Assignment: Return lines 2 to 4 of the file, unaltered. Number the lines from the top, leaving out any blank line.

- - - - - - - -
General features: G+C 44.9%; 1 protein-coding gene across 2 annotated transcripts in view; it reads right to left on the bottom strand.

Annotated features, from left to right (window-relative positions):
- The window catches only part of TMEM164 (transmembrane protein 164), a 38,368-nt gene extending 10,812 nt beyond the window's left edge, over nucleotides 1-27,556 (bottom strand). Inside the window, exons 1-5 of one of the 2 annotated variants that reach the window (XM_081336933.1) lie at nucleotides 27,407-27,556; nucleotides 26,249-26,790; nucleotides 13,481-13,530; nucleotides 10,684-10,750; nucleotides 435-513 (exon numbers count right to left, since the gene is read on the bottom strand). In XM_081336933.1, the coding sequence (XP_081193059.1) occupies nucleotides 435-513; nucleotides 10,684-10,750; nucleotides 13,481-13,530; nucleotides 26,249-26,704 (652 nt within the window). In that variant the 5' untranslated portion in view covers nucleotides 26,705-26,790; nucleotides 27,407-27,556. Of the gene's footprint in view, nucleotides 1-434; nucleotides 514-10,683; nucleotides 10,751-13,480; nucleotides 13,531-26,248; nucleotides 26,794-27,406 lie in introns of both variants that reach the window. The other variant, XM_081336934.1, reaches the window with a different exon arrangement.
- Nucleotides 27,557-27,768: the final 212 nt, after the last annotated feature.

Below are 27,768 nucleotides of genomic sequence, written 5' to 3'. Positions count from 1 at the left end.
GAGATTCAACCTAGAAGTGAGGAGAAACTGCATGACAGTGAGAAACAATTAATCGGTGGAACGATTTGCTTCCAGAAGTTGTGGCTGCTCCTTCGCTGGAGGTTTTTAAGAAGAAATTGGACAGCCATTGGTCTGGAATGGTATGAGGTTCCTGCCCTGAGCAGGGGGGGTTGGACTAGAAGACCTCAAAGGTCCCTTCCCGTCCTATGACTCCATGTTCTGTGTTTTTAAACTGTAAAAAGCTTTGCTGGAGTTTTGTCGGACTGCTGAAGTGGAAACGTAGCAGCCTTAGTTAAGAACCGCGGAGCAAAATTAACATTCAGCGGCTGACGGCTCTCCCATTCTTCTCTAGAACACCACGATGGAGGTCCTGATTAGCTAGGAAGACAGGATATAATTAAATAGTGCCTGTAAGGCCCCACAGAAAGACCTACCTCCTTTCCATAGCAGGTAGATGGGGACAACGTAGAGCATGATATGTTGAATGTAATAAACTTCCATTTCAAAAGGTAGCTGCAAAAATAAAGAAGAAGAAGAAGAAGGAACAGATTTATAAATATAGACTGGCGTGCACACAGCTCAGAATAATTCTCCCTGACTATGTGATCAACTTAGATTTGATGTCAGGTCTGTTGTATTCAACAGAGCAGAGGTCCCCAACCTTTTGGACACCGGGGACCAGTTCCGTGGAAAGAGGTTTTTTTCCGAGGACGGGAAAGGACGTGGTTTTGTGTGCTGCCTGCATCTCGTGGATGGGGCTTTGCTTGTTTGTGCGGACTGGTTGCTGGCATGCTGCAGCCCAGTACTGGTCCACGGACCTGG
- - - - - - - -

Annotated features, from left to right (window-relative positions):
- The window catches only part of TMEM164 (transmembrane protein 164), a 38,368-nt gene extending 10,812 nt beyond the window's left edge, over nucleotides 1-27,556 (bottom strand). Inside the window, exons 1-5 of one of the 2 annotated variants that reach the window (XM_081336933.1) lie at nucleotides 27,407-27,556; nucleotides 26,249-26,790; nucleotides 13,481-13,530; nucleotides 10,684-10,750; nucleotides 435-513 (exon numbers count right to left, since the gene is read on the bottom strand). In XM_081336933.1, the coding sequence (XP_081193059.1) occupies nucleotides 435-513; nucleotides 10,684-10,750; nucleotides 13,481-13,530; nucleotides 26,249-26,704 (652 nt within the window). In that variant the 5' untranslated portion in view covers nucleotides 26,705-26,790; nucleotides 27,407-27,556. Of the gene's footprint in view, nucleotides 1-434; nucleotides 514-10,683; nucleotides 10,751-13,480; nucleotides 13,531-26,248; nucleotides 26,794-27,406 lie in introns of both variants that reach the window. The other variant, XM_081336934.1, reaches the window with a different exon arrangement.
- Nucleotides 27,557-27,768: the final 212 nt, after the last annotated feature.